Does my definition of True make sense now? I’ll say something if it will help you build a better model of the world. One can try this test on everything; it always works perfectly to tell you what is morally correct [in the context of speaking]. Anyway, I digress.
So I’ve been saying to myself, “big ship, small rudder,” and here I have an external bit of evidence from Manson that my model is correct. *shrugs* Sorry, this is what happens when you peek into my head.
Stoicism has long surged in times of difficulty—the decline and fall of Rome, the American Revolution, the French Revolution, the Civil War, depressions, and periods of strife because it is a philosophy designed for difficult times. It says, in effect, you don’t control these alarming events going on in the world, but you do control how you respond. And in fact is a framework for responding with courage and virtue, and with the good emotions that accompany and sustain them: joy, caution and well-wishing. None of these inspiring figures were guilty of emotionless acquiescence.~ Ryan Holiday from, https://dailystoic.com/secret-singular-philosophy-todays-politics-desperately-missing/
I’m certainly not going to transform my blog to be entirely about Stoicism. Not because others have already done so—others have, and have done it better than I could—but rather, simply because this blog doesn’t actually have a specific purpose. It’s simply one long stream of consciousness where I’m leaving a breadcrumb trail of my thoughts. That being said…
Stoicism is turning out to be a powerful toolset; an excellent fulcrum for leveraging change in my personal life. Over several years, I’ve become increasingly interested in it, and have read slowly, but steadily. Very recently, I started a morning practice I’ve labeled “philosophical reading.” It’s simply some time set aside in my mornings to read and reflect on philosophy.
All excesses are injurious, but immoderate prosperity is the most dangerous of all. It affects the brain, it conjures empty fantasies up in the mind, and it befogs the distinction between true and false with a confusing cloud. Is it not better to endure everlasting misfortune, with virtue’s help, than to burst with endless and immoderate prosperity? Death by starvation comes gently, gluttony makes men explode.~ Seneca
Reading and experience train your model of the world. And even if you forget the experience or what you read, its effect on your model of the world persists. Your mind is like a compiled program you’ve lost the source of. It works, but you don’t know why.~ Paul Graham from, http://www.paulgraham.com/know.html
I deeply love the concept of having a “model” of the world. I’m also deeply interested in having a correct model of the world. The model enables me to understand the world, to move through it, and to create the changes I wish.
I used to try to carefully create my model; for each question I encountered, I would try to learn everything that was important to determine the best answer. But that is an endless fool’s errand. The whole world become an endless field of rabbit holes. Each rabbit hole is wonderfully interesting, and it is immediately clear that exploring even a significant number of them is hopeless in one lifetime.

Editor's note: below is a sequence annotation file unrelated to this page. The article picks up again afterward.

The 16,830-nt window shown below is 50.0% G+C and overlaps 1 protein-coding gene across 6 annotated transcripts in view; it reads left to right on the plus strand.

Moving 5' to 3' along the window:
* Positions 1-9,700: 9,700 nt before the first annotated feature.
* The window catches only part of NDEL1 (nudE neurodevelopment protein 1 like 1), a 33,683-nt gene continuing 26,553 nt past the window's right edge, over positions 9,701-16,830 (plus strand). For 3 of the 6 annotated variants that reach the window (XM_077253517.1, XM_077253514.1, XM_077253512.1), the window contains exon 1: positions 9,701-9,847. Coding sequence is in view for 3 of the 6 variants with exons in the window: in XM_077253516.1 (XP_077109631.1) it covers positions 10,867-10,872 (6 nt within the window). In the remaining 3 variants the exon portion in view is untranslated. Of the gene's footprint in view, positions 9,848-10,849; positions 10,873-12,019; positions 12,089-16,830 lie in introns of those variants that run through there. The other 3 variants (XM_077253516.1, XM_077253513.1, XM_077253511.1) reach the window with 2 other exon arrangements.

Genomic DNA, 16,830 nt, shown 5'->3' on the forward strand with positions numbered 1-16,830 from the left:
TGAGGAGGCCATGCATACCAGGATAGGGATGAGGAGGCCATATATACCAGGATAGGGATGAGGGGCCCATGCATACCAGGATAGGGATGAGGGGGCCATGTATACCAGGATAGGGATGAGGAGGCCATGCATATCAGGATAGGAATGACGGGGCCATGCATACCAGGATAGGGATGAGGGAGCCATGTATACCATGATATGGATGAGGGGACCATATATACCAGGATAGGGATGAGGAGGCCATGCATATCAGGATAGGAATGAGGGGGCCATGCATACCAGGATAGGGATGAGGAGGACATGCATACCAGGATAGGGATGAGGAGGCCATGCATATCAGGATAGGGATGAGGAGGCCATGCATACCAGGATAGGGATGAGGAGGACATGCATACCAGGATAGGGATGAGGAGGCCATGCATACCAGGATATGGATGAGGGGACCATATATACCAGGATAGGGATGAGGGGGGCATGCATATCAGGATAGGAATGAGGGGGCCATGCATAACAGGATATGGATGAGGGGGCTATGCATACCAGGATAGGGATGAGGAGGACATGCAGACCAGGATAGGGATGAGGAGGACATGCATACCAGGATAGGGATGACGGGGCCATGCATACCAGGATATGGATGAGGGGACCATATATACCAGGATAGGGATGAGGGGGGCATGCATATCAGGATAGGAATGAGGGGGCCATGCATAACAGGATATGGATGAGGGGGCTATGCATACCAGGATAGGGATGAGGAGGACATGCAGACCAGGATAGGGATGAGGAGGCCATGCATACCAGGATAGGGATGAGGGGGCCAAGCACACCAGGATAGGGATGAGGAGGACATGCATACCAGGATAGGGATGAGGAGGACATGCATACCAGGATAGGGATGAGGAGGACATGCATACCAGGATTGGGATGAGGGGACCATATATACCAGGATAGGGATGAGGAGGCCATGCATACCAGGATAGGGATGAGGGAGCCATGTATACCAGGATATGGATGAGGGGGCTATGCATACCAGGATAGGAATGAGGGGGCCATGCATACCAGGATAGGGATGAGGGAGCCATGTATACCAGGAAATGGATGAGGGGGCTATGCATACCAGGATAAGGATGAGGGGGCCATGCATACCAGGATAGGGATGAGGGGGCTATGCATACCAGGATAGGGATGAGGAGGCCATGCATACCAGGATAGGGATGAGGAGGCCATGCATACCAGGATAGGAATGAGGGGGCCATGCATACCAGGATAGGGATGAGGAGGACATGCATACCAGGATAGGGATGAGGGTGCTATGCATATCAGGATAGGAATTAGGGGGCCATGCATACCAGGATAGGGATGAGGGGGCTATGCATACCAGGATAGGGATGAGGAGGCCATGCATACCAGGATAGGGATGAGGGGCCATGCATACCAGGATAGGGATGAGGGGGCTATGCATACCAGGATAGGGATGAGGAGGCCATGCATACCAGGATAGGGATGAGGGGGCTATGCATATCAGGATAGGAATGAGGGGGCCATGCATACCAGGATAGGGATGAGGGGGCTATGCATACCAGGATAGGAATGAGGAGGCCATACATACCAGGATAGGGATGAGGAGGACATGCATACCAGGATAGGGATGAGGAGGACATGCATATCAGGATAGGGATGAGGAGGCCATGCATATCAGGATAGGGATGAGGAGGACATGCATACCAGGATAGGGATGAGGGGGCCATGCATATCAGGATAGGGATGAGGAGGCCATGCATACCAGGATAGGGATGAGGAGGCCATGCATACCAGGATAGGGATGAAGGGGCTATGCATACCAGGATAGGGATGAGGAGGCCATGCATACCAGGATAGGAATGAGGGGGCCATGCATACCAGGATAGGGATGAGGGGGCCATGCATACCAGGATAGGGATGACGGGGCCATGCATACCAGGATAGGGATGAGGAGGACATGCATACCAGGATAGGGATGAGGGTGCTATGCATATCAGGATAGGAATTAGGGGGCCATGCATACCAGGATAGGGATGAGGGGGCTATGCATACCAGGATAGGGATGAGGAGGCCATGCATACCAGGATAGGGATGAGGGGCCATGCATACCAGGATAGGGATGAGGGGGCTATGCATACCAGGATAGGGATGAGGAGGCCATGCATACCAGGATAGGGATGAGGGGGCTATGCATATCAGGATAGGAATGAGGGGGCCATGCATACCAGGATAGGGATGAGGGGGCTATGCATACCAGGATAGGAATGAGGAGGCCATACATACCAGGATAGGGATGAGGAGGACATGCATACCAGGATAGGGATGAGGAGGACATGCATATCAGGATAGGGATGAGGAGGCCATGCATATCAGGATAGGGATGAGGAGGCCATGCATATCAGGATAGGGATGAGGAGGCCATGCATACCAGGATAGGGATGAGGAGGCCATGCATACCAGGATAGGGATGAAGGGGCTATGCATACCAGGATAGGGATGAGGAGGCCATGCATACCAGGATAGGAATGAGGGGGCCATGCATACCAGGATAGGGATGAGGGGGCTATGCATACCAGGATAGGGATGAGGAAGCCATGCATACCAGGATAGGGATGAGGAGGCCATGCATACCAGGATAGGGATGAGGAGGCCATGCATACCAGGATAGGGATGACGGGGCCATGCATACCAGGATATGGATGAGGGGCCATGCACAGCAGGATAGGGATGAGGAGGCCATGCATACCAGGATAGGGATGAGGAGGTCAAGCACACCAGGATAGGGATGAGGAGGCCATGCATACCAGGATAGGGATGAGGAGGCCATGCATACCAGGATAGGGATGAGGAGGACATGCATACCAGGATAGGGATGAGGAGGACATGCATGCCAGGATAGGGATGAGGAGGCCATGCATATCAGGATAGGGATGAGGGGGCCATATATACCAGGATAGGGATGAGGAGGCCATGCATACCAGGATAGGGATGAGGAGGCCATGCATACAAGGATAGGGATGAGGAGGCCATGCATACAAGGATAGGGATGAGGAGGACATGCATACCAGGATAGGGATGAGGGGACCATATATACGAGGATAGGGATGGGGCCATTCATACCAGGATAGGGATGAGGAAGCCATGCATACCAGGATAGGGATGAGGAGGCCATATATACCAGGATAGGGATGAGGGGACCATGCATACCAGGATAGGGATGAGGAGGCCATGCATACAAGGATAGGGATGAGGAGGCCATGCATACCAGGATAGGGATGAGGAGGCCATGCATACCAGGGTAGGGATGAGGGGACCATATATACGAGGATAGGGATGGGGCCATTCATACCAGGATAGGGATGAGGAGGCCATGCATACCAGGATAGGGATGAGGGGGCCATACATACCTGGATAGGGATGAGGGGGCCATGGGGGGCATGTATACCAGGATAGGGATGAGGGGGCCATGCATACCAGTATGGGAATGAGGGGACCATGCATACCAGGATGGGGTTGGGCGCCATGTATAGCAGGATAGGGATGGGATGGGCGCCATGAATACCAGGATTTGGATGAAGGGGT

Instead, I learned to follow my curiosity—which is the recipe for rabbit-holes ad nauseum—but to stop when I’m no longer curious. Piece by piece a model of the world is assembled. Want to build a great model? …don’t focus on building the best model. Instead focus on this next piece of the model—the next thing you read, the next person you interact with, the next thing you do, the next thing you explore.
You have a model too, and you use it constantly. What are you doing to build your model?
The beginning of philosophy is this: The realization that there is a conflict between the opinions of men and a search for the origin of that conflict, accompanied by a mistrust towards mere opinion, and an investigation of opinion to see if it is correct opinion, and the discovery of a certain standard of judgement, comparable to the balance that we have discovered for determining weights, or the rule, for things straight and crooked.~ Epictetus
The first step in clearing your head is to realize how far you are from a neutral observer. When I left high school I was, I thought, a complete skeptic. I’d realized high school was crap. I thought I was ready to question everything I knew. But among the many other things I was ignorant of was how much debris there already was in my head. It’s not enough to consider your mind a blank slate. You have to consciously erase it.~ Paul Graham from, http://www.paulgraham.com/lies.html
Sure, there are lies of expedience. (“What is thunder?” “It’s clouds bumping into each other.”) But it’s a water slide of lies when you start thinking about it. I know I never really thought about it; I certainly wouldn’t have expected a quick summary of the issues to be 5,000 words.
But there it is none the less, well done by Graham. It contains a litany of ways we all lie to children, (including those of us who don’t have or care for children in any way.) Frankly, some of the ways we all lie seem like an excellent thing to be doing. And if that’s the case, then we all have the we’ve-been-lied-to baggage Graham is describing.
Suddenly! (“It didn’t stop. It didn’t stop!”)
…I feel like I need to toss out the closets of my mind.